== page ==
A few things caught my attention when I first visited the Reformed Evangelical Church in Auzonville Road, Tunapuna, almost ten years ago. One of them was the use of the “Amen” at the end of the hymns that were sung in the worship service. I had not seen this practiced in any of the churches I had visited before. It seemed to me that the congregation was adding a solemn agreement and confidence in the words that were sung in the hymns. It also added a feeling of reverence and awe to the worship.
Of course, I have heard Amens used profusely and profanely in other churches, sometimes as fillers during pauses in a sermon, which is a particularly cheap way of using such a rich word. After all, in its highest and purest application, Amen is the title taken by our glorious Lord Jesus unto Himself in the last of His letters to the seven churches in the Book of The Revelation of Jesus Christ. Our Lord addressed the church in Laodicea as “The Amen, the faithful and true Witness, the Beginning of the creation of God” (Revelation 3:14). At the Reformed Evangelical Church, the Amen is reserved for the end of prayers, hymns and Scripture readings. Occasionally, we may also hear it coming from the congregation when the word of truth is impressed upon the hearts of the hearers and they respond with worship.
One of the most poignant examples of God’s people using the Amen this way is found in the revival of the Jews who had returned to Jerusalem after the trauma of the Babylonian captivity. Ezra, the priest and scribe, read from the Book of the Law of Moses to an attentive and convicted gathering of these Jews “from early morning until midday” (Nehemiah 8:3). “Then Ezra blessed the LORD, the great God. And all the people answered, ‘Amen, Amen!’ while lifting up their hands; then they bowed low and worshiped the LORD with their faces to the ground” (v. 6). These people would have heard how their fathers failed to heed the warnings of God through Moses, which eventually led to their captivity. And yet, God had kept His promise not to utterly destroy but to restore them. So, the people wept and repented of their sins when they heard and understood the words of the Law. That weeping was later turned into rejoicing as they acknowledged the faithfulness of their God (vv. 9-11).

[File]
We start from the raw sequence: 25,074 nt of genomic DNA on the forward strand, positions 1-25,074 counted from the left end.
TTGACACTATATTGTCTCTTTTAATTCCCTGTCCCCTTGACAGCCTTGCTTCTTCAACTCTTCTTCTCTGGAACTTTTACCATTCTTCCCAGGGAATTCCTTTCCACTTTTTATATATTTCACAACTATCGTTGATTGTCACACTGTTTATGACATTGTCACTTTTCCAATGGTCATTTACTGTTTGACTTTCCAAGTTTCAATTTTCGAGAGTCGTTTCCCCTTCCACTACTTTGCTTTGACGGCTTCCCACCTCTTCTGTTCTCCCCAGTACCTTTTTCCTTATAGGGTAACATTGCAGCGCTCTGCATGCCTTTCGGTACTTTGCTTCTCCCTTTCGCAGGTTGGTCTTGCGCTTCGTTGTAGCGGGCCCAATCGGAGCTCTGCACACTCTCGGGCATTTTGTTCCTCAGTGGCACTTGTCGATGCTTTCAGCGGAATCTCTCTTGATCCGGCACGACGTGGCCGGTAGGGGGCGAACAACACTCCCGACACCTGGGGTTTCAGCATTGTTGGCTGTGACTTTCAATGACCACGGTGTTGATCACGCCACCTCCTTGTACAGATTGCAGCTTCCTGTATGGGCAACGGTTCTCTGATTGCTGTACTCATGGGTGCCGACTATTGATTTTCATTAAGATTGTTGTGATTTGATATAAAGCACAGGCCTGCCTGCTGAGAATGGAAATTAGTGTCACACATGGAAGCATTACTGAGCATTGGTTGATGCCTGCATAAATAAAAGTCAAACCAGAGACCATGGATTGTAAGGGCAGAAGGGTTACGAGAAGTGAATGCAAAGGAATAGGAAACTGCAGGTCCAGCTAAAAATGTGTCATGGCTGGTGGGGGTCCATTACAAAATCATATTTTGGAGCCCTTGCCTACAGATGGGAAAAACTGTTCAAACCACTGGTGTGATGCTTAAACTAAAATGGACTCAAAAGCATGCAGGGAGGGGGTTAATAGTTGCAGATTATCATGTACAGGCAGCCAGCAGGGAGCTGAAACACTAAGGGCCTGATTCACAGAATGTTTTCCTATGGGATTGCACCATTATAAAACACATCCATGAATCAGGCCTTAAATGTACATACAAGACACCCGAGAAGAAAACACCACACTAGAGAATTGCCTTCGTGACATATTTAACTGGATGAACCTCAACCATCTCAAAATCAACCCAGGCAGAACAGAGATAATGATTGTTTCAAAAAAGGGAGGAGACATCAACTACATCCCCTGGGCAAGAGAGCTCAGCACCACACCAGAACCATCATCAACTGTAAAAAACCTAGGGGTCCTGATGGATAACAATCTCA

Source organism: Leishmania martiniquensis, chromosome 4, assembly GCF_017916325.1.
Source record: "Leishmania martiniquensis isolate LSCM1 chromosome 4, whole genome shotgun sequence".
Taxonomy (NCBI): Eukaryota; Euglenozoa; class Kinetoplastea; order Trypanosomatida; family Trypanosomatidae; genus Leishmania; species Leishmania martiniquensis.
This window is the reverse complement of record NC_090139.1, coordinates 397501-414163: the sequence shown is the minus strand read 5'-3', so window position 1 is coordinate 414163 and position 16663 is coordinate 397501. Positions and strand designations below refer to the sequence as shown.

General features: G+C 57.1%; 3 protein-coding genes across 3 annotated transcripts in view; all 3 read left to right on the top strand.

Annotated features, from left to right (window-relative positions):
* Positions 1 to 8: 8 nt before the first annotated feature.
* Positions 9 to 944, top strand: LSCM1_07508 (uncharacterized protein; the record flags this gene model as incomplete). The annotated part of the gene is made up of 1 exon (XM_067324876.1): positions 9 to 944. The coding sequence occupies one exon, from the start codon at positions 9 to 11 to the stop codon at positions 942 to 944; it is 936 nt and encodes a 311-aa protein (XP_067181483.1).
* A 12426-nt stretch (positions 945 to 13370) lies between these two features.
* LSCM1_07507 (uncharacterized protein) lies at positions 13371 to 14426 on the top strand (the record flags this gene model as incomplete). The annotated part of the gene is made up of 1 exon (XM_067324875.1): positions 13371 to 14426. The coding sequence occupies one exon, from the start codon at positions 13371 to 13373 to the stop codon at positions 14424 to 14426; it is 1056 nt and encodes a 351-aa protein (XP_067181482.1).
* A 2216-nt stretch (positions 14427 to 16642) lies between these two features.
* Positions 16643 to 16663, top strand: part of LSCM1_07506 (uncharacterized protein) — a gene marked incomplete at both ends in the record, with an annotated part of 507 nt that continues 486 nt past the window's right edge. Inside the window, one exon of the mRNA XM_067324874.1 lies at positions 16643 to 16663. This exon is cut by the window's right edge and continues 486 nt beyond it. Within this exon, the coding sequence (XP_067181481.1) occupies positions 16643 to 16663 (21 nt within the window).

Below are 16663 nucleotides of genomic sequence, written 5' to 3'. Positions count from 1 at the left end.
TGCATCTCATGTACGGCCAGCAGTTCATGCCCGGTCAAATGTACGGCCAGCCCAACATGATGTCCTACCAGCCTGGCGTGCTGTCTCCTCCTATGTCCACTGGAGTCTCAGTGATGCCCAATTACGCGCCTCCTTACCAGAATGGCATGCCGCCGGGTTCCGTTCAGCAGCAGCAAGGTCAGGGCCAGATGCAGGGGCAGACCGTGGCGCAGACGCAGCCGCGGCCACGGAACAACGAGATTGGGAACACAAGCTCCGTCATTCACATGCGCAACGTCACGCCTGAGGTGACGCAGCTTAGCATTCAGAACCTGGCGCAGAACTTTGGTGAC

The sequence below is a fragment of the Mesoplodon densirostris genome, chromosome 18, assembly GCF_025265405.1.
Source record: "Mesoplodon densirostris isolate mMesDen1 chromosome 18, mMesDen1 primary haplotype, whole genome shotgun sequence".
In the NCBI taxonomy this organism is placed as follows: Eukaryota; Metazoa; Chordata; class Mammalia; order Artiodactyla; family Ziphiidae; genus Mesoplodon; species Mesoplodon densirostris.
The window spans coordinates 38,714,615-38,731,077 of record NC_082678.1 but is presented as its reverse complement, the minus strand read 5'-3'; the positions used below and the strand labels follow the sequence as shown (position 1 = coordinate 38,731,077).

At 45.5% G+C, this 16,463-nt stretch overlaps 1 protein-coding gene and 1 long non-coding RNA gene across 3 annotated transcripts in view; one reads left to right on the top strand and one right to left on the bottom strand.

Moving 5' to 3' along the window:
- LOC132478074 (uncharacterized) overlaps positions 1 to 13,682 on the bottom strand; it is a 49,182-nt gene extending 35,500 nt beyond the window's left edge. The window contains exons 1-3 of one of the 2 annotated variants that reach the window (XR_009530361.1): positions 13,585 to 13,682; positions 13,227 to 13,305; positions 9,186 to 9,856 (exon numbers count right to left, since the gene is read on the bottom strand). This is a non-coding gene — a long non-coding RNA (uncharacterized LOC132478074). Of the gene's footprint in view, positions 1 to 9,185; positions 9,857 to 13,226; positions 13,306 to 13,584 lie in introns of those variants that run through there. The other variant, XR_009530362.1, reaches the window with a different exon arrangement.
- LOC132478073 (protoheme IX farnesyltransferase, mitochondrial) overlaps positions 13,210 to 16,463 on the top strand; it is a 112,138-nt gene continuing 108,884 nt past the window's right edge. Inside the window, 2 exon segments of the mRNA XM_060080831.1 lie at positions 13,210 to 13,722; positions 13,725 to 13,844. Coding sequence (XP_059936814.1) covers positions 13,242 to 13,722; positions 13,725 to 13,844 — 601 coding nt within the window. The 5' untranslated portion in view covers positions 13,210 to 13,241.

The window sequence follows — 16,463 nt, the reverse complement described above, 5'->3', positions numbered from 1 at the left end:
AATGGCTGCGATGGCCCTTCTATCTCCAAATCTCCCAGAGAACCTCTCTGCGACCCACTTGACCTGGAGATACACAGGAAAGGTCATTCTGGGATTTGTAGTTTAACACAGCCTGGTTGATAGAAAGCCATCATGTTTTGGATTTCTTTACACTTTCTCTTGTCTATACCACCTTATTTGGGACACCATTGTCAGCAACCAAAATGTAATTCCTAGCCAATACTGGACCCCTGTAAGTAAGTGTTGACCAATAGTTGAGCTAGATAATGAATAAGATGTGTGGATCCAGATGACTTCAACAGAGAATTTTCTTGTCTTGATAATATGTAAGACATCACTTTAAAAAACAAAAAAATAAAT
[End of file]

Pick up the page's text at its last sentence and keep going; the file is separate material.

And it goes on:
The word “Amen” is said to be one of the best known words in the languages of the world. It is transliterated directly from the Hebrew into the Greek of the New Testament, then into Latin and into English and many other languages. So, it is truly a universal word. Amen is closely related to the Hebrew verb for believe (aman), which literally means firm or faithful. So, when we read in Genesis 15:6 that Abram “believed in the Lord”, the literal translation of the Hebrew says that Abram was firm in God. We who are children of Abraham by faith in Christ (Galatians 3:7; 29) ought to reflect on what it means to believe God, like Abraham did.
When “Amen” is used with reference to God, as in Deuteronomy 7:9, His faithfulness is emphasized. Yahweh is the God who keeps His covenant, to the praise of His holy name (Psalm 89:34-36). It’s no wonder then that the Lord Jesus, the Amen, is also the faithful and true Witness in Revelation 3:14. He often used the word “Amen”, translated “verily” or “truly”, to introduce new divine revelation. In the Gospel of John, the word is repeated by our Lord for emphasis, as in John 3:3: “Truly, truly, I say to you, unless one is born again he cannot see the kingdom of God”.
So, when we say the Amen at the end of a hymn, prayer or reading of God’s word, it should not be done as an empty ritual. We are assenting that the faithful (Amen) God is able and willing to fulfill all of the great and precious promises of the Bible in Christ. “For as many as are the promises of God, in Him they are yes; therefore also through Him is our Amen to the glory of God through us” (2 Corinthians 1:20).
It is appropriate that the Bible ends with two resounding “Amens”. One is in response to the reiteration of a precious promise of our Lord; the other is in response to a final blessing from the writer of the Book of the Revelation. Both are particularly relevant for the people of God in these increasingly perilous times.
“He who testifies to these things says, ‘Surely I am coming quickly.’
Amen. Even so, come, Lord Jesus!
The grace of our Lord Jesus Christ be with you all. Amen.”
Therefore, in the final words of that great hymn, Praise to the Lord, the Almighty:
“Let the Amen sound from His people again; gladly forever adore Him”.